Performance of `Printf.sprintf`

With core_bench I’ve discovered a hot path in my code, namely formatting a date to string was rather slow with Calendar (https://github.com/ocaml-community/calendar/issues/24). Then I went searching for some faster implementations and I found Ptime and Core strftime.
The conclusion is that core is by far the fastest, so I would like to use that. But a problem that I have is that I want support for Windows as well, so Core seems out (https://github.com/janestreet/core/issues/84).

So, because I only need fixed and basic formatting I was thinking of just rolling out my own implementation:

let format = ({tm_year, tm_mon, tm_mday, tm_hour, tm_min, tm_sec}: Unix.tm) => {
  Printf.sprintf(
    "%d-%02d-%02dT%02d:%02d:%02dZ",
    1900 + tm_year,
    tm_mon + 1,
    tm_mday,
    tm_hour,
    tm_min,
    tm_sec,
  );
};

But this is still between 3-4 times slower than Core. I’m not sure why that is the case? Maybe because Core delegates to a native c strftime?
Still I had not expected such a large difference.

Is there anything I can do to close the gap?

Or is there an option with dune to use Core on linux and mac, but my own implementation on windows?

Thanks

2 Likes

Yes, Core just calls the C strftime function (source). So, you could do something similar on Windows, presumably. I don’t know what the Windows C stubs would look like, unfortunately.

Are there possible optimisations to my code that could get the performance closer to strftime. I tested creating the string myself with concatenation but that is similar or slower than sprintf.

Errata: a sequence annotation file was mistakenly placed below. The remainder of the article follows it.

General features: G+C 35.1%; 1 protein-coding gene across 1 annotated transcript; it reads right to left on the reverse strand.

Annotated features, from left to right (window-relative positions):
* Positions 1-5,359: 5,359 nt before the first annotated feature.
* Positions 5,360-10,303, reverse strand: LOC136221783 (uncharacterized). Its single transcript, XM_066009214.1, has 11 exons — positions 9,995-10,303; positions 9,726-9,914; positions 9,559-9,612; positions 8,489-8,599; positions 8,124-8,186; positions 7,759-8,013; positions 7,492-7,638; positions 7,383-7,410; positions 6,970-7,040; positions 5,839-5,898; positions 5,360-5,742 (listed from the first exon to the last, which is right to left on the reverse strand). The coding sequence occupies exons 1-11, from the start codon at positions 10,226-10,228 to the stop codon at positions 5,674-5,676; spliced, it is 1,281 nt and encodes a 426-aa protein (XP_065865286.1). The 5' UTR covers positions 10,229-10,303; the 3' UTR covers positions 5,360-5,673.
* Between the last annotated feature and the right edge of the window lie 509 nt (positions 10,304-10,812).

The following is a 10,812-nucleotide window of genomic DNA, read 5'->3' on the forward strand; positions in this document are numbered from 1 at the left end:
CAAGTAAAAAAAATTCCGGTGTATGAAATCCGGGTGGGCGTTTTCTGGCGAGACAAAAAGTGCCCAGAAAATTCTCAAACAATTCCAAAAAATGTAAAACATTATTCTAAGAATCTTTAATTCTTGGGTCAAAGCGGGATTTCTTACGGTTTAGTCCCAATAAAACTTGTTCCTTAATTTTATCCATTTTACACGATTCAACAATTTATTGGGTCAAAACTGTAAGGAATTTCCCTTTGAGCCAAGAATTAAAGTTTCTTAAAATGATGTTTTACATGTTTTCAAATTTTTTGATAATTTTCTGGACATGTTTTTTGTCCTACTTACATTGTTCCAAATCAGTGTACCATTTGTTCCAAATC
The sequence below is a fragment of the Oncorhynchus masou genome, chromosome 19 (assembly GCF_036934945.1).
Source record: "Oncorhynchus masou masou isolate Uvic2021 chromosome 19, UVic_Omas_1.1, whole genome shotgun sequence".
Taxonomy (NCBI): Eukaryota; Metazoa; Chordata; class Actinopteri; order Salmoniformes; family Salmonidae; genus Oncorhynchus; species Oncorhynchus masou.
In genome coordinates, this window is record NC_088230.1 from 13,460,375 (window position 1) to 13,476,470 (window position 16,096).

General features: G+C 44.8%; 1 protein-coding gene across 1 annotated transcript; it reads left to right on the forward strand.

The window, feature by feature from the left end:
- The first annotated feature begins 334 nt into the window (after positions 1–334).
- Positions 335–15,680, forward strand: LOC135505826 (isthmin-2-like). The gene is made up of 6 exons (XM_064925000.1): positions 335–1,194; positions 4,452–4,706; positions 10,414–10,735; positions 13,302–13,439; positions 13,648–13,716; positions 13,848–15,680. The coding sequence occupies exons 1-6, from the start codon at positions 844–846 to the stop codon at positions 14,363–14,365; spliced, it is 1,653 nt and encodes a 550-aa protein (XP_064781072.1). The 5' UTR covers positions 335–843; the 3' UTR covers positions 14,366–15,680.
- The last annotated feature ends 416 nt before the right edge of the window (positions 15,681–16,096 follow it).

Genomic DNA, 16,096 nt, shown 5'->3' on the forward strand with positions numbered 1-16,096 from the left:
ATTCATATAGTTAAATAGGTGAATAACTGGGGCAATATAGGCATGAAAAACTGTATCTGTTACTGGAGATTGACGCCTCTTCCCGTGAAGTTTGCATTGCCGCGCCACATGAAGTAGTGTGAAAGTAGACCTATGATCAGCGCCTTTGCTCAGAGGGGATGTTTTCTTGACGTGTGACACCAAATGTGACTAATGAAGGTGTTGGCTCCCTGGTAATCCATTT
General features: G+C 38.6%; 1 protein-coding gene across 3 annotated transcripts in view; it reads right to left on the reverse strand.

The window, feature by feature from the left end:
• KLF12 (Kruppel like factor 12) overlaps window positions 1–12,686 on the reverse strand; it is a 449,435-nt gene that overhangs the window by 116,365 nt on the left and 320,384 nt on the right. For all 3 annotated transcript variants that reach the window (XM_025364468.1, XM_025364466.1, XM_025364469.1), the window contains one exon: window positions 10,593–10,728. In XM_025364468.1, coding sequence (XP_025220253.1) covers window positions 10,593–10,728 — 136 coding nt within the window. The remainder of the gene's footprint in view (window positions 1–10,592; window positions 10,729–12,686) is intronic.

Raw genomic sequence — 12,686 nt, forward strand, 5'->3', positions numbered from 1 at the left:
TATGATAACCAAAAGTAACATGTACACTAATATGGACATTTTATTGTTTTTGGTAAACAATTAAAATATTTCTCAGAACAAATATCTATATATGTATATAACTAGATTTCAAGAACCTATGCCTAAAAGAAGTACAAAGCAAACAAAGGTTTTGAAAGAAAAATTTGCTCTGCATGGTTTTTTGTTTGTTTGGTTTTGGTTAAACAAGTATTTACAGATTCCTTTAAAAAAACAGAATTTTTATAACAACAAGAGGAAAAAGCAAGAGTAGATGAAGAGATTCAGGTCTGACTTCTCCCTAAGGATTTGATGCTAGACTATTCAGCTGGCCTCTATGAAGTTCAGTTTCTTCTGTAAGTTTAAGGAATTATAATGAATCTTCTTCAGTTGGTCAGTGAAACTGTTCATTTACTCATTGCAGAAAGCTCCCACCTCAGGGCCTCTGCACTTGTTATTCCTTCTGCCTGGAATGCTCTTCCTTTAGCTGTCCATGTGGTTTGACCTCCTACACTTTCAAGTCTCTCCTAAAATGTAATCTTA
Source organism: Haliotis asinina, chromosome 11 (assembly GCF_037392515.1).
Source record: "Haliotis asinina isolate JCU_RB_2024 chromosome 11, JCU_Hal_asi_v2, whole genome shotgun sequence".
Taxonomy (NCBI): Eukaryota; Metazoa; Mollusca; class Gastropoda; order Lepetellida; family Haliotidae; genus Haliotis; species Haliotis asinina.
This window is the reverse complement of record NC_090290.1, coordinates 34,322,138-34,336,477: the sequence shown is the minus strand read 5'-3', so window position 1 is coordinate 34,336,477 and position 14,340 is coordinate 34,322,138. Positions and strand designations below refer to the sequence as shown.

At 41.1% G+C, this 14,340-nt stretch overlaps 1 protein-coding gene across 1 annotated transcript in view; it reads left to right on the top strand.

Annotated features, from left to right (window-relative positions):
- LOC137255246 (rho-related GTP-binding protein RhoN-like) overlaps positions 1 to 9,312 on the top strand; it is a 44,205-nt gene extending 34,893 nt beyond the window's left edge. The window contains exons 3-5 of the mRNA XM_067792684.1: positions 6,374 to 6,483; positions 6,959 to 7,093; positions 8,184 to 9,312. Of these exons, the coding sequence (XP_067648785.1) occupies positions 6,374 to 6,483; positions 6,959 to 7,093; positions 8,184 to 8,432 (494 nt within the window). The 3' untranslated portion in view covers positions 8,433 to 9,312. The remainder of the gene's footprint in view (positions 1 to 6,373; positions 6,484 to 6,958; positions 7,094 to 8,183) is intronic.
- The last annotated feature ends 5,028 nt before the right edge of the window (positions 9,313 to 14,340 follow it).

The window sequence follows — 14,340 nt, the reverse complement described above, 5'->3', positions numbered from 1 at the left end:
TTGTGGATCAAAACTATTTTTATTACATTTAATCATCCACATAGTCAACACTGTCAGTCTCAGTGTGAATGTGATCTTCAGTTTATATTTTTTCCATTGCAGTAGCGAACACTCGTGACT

To be honest I had expected the difference to be a bit smaller. it’s not too bad but I’m formatting millions of dates so it’s adding up.

Did you try to create a Bytes.t and write in-place the date? Your format looks like it is mostly fixed size, and you can probably afford a slow branch for years outside of the [1000,9999] interval.

I haven’t tried with bytes, so will try that. Not sure what what you mean with write the date in-place. I’m only interested in dates in the 2015-2025 range.

I meant something like:

let memory = Bytes.of_string "2015-12-31T23:58:59Z"
let set pos int = Bytes.unsafe_set memory pos (Char.code (48+int))
let print year month day h m s =
  set 2 (year/10 mod 10);
  set 3 (year mod 10);
  ...;
  Bytes.to_string memory
2 Likes

Wow thank you very much. The performance of this is even 4 times faster than the C strftime implementation. So this is exactly what I need.

It’s also very good for me to learn that only having some string concatenation can be slower than Bytes. I didn’t think it would make this much of an impact here.

2 Likes

This is a nice demonstration of a general optimization principle: it is -amazing- how often “allocation avoidance” can speed up programs. Just amazing. And this holds across many different languages, but especially in GCed languages.

A useful way to profile programs, is to use a “clock” which is “bytes allocated”, and then perform the same analyses you would do if the clock were “seconds elapsed”. Finding allocation hotspots, in short.

3 Likes

Not exactly the question of the OP, but the following post may be of interest as well,

https://www.lexifi.com/blog/ocaml/note-about-performance-printf-and-format/

1 Like

Obligatory mention of pmpa : https://sympa.inria.fr/sympa/arc/caml-list/2011-08/msg00050.html

2 Likes

w00t! Thank you, ygrek! I don’t need it today, but … I’m sure I will sooner or later!